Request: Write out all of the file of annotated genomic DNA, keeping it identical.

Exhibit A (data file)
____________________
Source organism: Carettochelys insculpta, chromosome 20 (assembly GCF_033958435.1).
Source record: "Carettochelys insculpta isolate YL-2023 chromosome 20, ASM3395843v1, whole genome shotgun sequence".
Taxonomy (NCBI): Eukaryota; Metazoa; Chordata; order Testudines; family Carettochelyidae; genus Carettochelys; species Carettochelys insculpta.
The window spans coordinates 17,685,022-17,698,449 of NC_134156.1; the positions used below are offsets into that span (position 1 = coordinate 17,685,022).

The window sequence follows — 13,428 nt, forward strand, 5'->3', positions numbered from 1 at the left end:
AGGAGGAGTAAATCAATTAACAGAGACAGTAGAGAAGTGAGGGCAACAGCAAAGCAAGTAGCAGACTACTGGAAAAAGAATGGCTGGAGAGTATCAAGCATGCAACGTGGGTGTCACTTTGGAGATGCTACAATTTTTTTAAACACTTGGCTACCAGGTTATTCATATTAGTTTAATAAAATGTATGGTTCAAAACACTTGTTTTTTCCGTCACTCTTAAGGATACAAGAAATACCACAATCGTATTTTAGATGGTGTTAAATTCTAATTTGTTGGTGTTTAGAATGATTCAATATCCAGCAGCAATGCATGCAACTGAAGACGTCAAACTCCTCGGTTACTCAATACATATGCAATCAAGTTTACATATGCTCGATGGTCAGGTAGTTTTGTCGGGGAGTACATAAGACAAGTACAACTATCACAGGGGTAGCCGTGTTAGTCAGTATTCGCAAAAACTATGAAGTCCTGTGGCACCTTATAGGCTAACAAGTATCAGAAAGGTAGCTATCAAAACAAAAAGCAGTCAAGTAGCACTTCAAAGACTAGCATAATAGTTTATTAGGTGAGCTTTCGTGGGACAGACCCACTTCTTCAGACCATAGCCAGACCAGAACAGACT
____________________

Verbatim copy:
Source organism: Carettochelys insculpta, chromosome 20 (assembly GCF_033958435.1).
Source record: "Carettochelys insculpta isolate YL-2023 chromosome 20, ASM3395843v1, whole genome shotgun sequence".
Taxonomy (NCBI): Eukaryota; Metazoa; Chordata; order Testudines; family Carettochelyidae; genus Carettochelys; species Carettochelys insculpta.
The window spans coordinates 17,685,022-17,698,449 of NC_134156.1; the positions used below are offsets into that span (position 1 = coordinate 17,685,022).

The window sequence follows — 13,428 nt, forward strand, 5'->3', positions numbered from 1 at the left end:
AGGAGGAGTAAATCAATTAACAGAGACAGTAGAGAAGTGAGGGCAACAGCAAAGCAAGTAGCAGACTACTGGAAAAAGAATGGCTGGAGAGTATCAAGCATGCAACGTGGGTGTCACTTTGGAGATGCTACAATTTTTTTAAACACTTGGCTACCAGGTTATTCATATTAGTTTAATAAAATGTATGGTTCAAAACACTTGTTTTTTCCGTCACTCTTAAGGATACAAGAAATACCACAATCGTATTTTAGATGGTGTTAAATTCTAATTTGTTGGTGTTTAGAATGATTCAATATCCAGCAGCAATGCATGCAACTGAAGACGTCAAACTCCTCGGTTACTCAATACATATGCAATCAAGTTTACATATGCTCGATGGTCAGGTAGTTTTGTCGGGGAGTACATAAGACAAGTACAACTATCACAGGGGTAGCCGTGTTAGTCAGTATTCGCAAAAACTATGAAGTCCTGTGGCACCTTATAGGCTAACAAGTATCAGAAAGGTAGCTATCAAAACAAAAAGCAGTCAAGTAGCACTTCAAAGACTAGCATAATAGTTTATTAGGTGAGCTTTCGTGGGACAGACCCACTTCTTCAGACCATAGCCAGACCAGAACAGACT